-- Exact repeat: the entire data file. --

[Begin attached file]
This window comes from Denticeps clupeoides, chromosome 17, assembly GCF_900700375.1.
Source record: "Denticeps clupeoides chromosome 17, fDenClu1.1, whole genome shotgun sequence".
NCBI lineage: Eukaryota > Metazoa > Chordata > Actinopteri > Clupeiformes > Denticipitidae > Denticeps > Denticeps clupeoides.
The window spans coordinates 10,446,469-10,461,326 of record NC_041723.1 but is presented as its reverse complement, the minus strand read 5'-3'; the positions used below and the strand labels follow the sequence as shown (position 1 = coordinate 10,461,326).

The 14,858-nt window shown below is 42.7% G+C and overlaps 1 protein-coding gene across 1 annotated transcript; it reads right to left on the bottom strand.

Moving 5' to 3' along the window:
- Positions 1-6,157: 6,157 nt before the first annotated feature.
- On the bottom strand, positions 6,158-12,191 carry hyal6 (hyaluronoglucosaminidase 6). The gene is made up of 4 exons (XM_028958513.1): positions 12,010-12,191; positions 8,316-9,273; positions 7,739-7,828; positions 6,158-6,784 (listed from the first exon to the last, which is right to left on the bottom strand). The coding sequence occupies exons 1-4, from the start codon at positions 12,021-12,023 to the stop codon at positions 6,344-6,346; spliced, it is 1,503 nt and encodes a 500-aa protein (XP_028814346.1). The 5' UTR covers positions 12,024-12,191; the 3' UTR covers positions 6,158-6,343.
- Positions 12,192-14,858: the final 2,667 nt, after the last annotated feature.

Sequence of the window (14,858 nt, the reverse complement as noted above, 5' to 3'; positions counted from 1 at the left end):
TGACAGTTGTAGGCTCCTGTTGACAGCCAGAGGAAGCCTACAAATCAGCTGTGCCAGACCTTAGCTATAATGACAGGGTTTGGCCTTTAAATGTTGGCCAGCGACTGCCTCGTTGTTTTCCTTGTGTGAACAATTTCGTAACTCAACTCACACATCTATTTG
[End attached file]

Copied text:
This window comes from Denticeps clupeoides, chromosome 17, assembly GCF_900700375.1.
Source record: "Denticeps clupeoides chromosome 17, fDenClu1.1, whole genome shotgun sequence".
NCBI lineage: Eukaryota > Metazoa > Chordata > Actinopteri > Clupeiformes > Denticipitidae > Denticeps > Denticeps clupeoides.
The window spans coordinates 10,446,469-10,461,326 of record NC_041723.1 but is presented as its reverse complement, the minus strand read 5'-3'; the positions used below and the strand labels follow the sequence as shown (position 1 = coordinate 10,461,326).

The 14,858-nt window shown below is 42.7% G+C and overlaps 1 protein-coding gene across 1 annotated transcript; it reads right to left on the bottom strand.

Moving 5' to 3' along the window:
- Positions 1-6,157: 6,157 nt before the first annotated feature.
- On the bottom strand, positions 6,158-12,191 carry hyal6 (hyaluronoglucosaminidase 6). The gene is made up of 4 exons (XM_028958513.1): positions 12,010-12,191; positions 8,316-9,273; positions 7,739-7,828; positions 6,158-6,784 (listed from the first exon to the last, which is right to left on the bottom strand). The coding sequence occupies exons 1-4, from the start codon at positions 12,021-12,023 to the stop codon at positions 6,344-6,346; spliced, it is 1,503 nt and encodes a 500-aa protein (XP_028814346.1). The 5' UTR covers positions 12,024-12,191; the 3' UTR covers positions 6,158-6,343.
- Positions 12,192-14,858: the final 2,667 nt, after the last annotated feature.

Sequence of the window (14,858 nt, the reverse complement as noted above, 5' to 3'; positions counted from 1 at the left end):
TGACAGTTGTAGGCTCCTGTTGACAGCCAGAGGAAGCCTACAAATCAGCTGTGCCAGACCTTAGCTATAATGACAGGGTTTGGCCTTTAAATGTTGGCCAGCGACTGCCTCGTTGTTTTCCTTGTGTGAACAATTTCGTAACTCAACTCACACATCTATTTG